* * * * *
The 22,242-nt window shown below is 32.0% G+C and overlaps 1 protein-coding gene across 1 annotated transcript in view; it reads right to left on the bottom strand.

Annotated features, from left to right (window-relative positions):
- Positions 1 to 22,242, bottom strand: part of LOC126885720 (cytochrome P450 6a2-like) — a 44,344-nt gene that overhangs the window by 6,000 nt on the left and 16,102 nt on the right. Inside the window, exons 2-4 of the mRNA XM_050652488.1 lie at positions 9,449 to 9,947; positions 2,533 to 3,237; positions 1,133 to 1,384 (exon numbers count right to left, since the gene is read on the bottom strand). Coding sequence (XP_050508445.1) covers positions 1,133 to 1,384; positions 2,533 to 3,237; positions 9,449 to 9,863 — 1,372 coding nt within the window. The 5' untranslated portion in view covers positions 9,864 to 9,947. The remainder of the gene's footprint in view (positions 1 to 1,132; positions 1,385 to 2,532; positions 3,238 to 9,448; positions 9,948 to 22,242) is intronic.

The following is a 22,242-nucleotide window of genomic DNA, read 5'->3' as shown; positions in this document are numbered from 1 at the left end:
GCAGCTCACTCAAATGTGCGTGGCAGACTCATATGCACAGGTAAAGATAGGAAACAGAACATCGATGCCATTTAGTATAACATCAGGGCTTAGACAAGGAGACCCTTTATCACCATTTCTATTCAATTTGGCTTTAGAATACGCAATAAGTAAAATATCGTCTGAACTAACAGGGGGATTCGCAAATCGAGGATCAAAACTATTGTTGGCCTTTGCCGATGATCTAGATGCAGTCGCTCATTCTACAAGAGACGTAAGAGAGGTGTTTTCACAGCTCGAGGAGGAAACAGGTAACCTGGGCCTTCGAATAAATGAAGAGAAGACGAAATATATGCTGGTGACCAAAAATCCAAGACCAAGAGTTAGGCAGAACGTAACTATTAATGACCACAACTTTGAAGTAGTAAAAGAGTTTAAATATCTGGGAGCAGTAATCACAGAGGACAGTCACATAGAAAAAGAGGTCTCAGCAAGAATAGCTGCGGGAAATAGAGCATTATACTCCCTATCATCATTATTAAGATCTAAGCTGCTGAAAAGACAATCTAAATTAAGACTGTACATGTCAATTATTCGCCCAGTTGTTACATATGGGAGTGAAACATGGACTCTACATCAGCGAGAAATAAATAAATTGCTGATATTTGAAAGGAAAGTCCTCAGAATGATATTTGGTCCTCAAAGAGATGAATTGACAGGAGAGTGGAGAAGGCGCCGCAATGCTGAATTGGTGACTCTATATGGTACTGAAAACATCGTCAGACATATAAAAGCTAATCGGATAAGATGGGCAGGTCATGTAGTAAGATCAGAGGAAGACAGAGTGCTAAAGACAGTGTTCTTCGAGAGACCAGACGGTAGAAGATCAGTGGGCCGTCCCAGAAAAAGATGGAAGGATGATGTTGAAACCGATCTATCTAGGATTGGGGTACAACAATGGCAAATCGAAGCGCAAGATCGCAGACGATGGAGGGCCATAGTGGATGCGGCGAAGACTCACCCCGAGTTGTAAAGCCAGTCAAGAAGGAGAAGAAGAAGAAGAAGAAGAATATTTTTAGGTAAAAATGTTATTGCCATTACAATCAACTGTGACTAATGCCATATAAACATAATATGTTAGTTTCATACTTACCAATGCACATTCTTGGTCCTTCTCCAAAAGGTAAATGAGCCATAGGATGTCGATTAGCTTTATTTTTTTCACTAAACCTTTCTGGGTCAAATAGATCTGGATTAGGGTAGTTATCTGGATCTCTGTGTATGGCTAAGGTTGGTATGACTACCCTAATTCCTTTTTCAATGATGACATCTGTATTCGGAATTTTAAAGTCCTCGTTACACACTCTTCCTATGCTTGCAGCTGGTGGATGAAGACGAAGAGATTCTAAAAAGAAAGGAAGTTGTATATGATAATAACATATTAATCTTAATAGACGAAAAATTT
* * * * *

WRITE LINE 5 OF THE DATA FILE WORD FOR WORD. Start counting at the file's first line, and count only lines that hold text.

GCAGCTCACTCAAATGTGCGTGGCAGACTCATATGCACAGGTAAAGATAGGAAACAGAACATCGATGCCATTTAGTATAACATCAGGGCTTAGACAAGGAGACCCTTTATCACCATTTCTATTCAATTTGGCTTTAGAATACGCAATAAGTAAAATATCGTCTGAACTAACAGGGGGATTCGCAAATCGAGGATCAAAACTATTGTTGGCCTTTGCCGATGATCTAGATGCAGTCGCTCATTCTACAAGAGACGTAAGAGAGGTGTTTTCACAGCTCGAGGAGGAAACAGGTAACCTGGGCCTTCGAATAAATGAAGAGAAGACGAAATATATGCTGGTGACCAAAAATCCAAGACCAAGAGTTAGGCAGAACGTAACTATTAATGACCACAACTTTGAAGTAGTAAAAGAGTTTAAATATCTGGGAGCAGTAATCACAGAGGACAGTCACATAGAAAAAGAGGTCTCAGCAAGAATAGCTGCGGGAAATAGAGCATTATACTCCCTATCATCATTATTAAGATCTAAGCTGCTGAAAAGACAATCTAAATTAAGACTGTACATGTCAATTATTCGCCCAGTTGTTACATATGGGAGTGAAACATGGACTCTACATCAGCGAGAAATAAATAAATTGCTGATATTTGAAAGGAAAGTCCTCAGAATGATATTTGGTCCTCAAAGAGATGAATTGACAGGAGAGTGGAGAAGGCGCCGCAATGCTGAATTGGTGACTCTATATGGTACTGAAAACATCGTCAGACATATAAAAGCTAATCGGATAAGATGGGCAGGTCATGTAGTAAGATCAGAGGAAGACAGAGTGCTAAAGACAGTGTTCTTCGAGAGACCAGACGGTAGAAGATCAGTGGGCCGTCCCAGAAAAAGATGGAAGGATGATGTTGAAACCGATCTATCTAGGATTGGGGTACAACAATGGCAAATCGAAGCGCAAGATCGCAGACGATGGAGGGCCATAGTGGATGCGGCGAAGACTCACCCCGAGTTGTAAAGCCAGTCAAGAAGGAGAAGAAGAAGAAGAAGAAGAATATTTTTAGGTAAAAATGTTATTGCCATTACAATCAACTGTGACTAATGCCATATAAACATAATATGTTAGTTTCATACTTACCAATGCACATTCTTGGTCCTTCTCCAAAAGGTAAATGAGCCATAGGATGTCGATTAGCTTTATTTTTTTCACTAAACCTTTCTGGGTCAAATAGATCTGGATTAGGGTAGTTATCTGGATCTCTGTGTATGGCTAAGGTTGGTATGACTACCCTAATTCCTTTTTCAATGATGACATCTGTATTCGGAATTTTAAAGTCCTCGTTACACACTCTTCCTATGCTTGCAGCTGGTGGATGAAGACGAAGAGATTCTAAAAAGAAAGGAAGTTGTATATGATAATAACATATTAATCTTAATAGACGAAAAATTT